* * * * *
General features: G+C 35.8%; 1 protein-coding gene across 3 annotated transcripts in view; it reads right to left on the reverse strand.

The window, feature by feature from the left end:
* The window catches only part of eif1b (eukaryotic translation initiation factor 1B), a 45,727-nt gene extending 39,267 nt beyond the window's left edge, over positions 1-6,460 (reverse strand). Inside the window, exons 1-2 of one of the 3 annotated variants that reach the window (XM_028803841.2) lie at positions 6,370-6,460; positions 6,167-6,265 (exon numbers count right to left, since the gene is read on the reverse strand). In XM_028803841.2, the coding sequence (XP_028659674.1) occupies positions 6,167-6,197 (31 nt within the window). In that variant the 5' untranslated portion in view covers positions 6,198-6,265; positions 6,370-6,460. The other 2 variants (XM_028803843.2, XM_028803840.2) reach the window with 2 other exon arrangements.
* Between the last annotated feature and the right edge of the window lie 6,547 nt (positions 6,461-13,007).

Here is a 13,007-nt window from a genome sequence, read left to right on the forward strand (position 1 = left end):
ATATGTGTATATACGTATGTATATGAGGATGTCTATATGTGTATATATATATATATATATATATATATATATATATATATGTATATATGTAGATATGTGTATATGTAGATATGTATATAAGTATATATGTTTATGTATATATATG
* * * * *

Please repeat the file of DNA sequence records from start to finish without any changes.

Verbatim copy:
General features: G+C 35.8%; 1 protein-coding gene across 3 annotated transcripts in view; it reads right to left on the reverse strand.

The window, feature by feature from the left end:
* The window catches only part of eif1b (eukaryotic translation initiation factor 1B), a 45,727-nt gene extending 39,267 nt beyond the window's left edge, over positions 1-6,460 (reverse strand). Inside the window, exons 1-2 of one of the 3 annotated variants that reach the window (XM_028803841.2) lie at positions 6,370-6,460; positions 6,167-6,265 (exon numbers count right to left, since the gene is read on the reverse strand). In XM_028803841.2, the coding sequence (XP_028659674.1) occupies positions 6,167-6,197 (31 nt within the window). In that variant the 5' untranslated portion in view covers positions 6,198-6,265; positions 6,370-6,460. The other 2 variants (XM_028803843.2, XM_028803840.2) reach the window with 2 other exon arrangements.
* Between the last annotated feature and the right edge of the window lie 6,547 nt (positions 6,461-13,007).

Here is a 13,007-nt window from a genome sequence, read left to right on the forward strand (position 1 = left end):
ATATGTGTATATACGTATGTATATGAGGATGTCTATATGTGTATATATATATATATATATATATATATATATATATATATGTATATATGTAGATATGTGTATATGTAGATATGTATATAAGTATATATGTTTATGTATATATATG